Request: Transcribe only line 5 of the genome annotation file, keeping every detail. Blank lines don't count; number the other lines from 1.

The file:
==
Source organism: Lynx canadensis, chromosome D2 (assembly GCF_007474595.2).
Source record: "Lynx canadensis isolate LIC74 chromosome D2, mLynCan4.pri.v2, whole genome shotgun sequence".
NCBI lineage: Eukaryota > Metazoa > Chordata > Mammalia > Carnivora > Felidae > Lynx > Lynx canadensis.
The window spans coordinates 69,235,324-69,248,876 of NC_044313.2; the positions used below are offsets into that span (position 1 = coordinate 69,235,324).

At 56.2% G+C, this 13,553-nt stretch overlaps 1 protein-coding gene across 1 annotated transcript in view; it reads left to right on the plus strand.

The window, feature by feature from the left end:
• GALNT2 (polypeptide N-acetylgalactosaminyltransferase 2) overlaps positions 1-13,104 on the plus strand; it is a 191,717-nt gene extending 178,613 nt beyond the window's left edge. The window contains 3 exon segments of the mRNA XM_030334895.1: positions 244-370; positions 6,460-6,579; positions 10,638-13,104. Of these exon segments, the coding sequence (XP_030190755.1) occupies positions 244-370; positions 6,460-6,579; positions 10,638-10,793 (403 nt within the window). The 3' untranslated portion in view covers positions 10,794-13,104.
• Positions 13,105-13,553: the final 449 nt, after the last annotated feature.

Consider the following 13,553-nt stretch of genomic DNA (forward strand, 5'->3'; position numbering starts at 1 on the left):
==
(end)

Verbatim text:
At 56.2% G+C, this 13,553-nt stretch overlaps 1 protein-coding gene across 1 annotated transcript in view; it reads left to right on the plus strand.